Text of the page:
A glimpse into lives of Adivasi tea plantation workers

A representative image

The books deal with contemporary socio-political anxieties haunting adivasis of north-east India, many of them working in tea plantations and with history of oppression at the hands of the state

It is June 2018 in Lamabari. With the Durga Puja celebrations gearing up, fields in the Bodo Territorial Administrative Districts (BTAD) brim with some leftover hope, as they witness the idol-making children gathering hay under the dim sunlight. The first ever tea sapling was planted here in 1919 by the British. Today, the main tea estate is under the Tata Enterprises. As per the local folks, this region was once home to the Tibetan monks (hence the prefix “Lama”); this bit is a fading memory. Inside the gardens, the burden of unfulfilled colonial promises hangs still. Like every other year, some political party appeaser or the other reaches the corners of Sonitpur and Darrang, to promise the Adivasis about prospective land, opportunities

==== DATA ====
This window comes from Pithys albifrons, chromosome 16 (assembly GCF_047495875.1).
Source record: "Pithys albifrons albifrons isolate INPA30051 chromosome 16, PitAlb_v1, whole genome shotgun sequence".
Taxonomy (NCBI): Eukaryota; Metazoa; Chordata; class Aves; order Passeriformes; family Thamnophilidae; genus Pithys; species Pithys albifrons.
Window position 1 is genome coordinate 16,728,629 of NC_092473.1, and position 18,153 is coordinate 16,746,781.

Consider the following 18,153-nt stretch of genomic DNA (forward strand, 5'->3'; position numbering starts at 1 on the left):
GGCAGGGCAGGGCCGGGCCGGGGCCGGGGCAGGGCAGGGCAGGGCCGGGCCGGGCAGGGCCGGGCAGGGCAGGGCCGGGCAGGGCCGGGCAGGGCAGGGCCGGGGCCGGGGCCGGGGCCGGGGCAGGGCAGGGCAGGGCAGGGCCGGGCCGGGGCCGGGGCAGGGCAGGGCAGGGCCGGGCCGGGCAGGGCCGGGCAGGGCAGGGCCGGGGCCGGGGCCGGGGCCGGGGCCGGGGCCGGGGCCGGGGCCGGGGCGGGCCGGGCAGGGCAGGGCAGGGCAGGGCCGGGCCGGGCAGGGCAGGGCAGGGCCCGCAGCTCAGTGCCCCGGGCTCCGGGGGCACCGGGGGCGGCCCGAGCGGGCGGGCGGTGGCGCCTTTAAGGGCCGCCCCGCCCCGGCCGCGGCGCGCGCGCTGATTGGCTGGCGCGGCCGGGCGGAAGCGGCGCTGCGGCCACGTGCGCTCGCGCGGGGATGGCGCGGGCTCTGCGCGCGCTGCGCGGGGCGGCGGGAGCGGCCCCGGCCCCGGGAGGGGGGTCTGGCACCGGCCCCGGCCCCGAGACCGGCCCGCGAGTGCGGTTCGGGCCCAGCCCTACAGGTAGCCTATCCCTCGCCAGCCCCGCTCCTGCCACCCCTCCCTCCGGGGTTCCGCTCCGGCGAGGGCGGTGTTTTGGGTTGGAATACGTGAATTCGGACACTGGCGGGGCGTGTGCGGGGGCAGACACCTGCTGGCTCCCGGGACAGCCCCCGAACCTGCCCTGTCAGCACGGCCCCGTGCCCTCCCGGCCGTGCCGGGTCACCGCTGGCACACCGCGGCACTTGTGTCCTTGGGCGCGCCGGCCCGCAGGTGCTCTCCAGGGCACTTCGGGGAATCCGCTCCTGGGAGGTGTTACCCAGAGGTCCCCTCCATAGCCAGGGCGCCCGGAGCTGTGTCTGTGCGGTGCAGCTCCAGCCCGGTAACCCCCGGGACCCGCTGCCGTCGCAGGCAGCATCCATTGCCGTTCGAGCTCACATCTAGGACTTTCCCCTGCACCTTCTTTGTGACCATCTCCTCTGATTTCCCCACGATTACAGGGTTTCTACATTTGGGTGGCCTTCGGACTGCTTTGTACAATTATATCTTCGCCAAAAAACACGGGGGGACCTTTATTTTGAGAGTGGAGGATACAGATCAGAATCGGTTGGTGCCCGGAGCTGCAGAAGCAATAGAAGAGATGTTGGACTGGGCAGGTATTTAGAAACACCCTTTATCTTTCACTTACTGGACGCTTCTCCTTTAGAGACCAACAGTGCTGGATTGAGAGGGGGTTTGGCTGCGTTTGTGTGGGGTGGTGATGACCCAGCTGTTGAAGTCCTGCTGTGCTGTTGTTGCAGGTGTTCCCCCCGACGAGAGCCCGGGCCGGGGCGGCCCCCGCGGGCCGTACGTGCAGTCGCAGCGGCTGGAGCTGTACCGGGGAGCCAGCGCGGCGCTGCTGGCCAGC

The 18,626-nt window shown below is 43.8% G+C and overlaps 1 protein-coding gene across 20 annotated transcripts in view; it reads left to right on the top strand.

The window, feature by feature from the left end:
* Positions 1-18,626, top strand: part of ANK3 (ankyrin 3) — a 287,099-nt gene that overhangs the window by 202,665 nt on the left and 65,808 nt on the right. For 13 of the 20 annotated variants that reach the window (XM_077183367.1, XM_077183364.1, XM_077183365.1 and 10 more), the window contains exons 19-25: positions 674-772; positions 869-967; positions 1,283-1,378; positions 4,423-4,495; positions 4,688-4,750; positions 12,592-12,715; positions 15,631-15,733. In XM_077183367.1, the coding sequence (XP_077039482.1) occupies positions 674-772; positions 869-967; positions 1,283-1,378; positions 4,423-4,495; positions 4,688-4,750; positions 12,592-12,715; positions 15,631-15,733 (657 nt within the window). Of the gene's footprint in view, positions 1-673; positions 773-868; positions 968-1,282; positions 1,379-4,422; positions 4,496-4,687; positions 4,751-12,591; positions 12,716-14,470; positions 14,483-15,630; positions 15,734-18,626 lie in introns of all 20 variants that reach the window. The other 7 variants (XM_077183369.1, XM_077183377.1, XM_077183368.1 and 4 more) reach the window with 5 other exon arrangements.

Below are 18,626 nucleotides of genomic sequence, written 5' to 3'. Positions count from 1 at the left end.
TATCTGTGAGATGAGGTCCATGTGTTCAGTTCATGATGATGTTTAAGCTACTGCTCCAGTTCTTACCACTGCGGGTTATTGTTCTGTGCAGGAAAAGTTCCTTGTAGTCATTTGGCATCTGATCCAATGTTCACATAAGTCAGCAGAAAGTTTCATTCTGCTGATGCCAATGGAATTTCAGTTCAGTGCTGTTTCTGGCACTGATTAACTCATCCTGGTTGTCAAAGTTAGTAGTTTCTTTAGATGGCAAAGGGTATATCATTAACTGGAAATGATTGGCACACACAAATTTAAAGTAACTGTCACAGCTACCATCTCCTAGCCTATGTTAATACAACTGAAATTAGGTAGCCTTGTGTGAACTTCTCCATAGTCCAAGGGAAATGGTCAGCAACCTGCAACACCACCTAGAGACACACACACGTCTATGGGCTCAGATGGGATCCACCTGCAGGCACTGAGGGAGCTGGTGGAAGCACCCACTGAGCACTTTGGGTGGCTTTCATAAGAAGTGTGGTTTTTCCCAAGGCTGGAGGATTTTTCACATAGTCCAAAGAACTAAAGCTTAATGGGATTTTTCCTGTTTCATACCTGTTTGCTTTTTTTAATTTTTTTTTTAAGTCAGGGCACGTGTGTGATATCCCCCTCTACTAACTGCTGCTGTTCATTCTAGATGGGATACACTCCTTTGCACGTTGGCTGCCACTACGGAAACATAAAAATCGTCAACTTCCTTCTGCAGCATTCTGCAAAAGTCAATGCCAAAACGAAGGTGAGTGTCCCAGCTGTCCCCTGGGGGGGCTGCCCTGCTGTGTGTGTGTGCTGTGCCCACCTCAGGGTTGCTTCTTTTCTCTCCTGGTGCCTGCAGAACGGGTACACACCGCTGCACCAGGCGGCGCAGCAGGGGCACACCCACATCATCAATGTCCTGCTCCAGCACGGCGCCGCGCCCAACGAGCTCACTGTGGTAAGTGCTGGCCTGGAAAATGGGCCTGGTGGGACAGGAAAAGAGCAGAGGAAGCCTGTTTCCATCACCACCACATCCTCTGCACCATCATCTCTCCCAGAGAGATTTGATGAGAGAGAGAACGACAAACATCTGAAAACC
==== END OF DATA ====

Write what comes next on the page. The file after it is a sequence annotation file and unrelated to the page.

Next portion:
and more.

Magan Samra, 42 years old, who has worked since a teenager under scorching humid conditions, tells me he has attended too many such party functions. Son of an Adivasi, he doesn’t prefer to be called by local terms “bagania” or “tea-tribal”. He opines that it is very easy to reduce a community to a vote-bank and give them such labels— a distorted and romantic image is best served that way. Our week long conversations mostly consisted of a news series I had read in a regional daily. The ATTSA (Assam Tea Tribes Students’ Association) had been assured by Tarun Gogoi (former Chief Minister of Assam) that an academic centre would be set up to help the students from Adivasi communities to excel in competitive exams. This report stated that the failure to implement the Plantation Labour Act (PLA), 1951, has come to the government’s notice and strict steps shall be taken henceforth.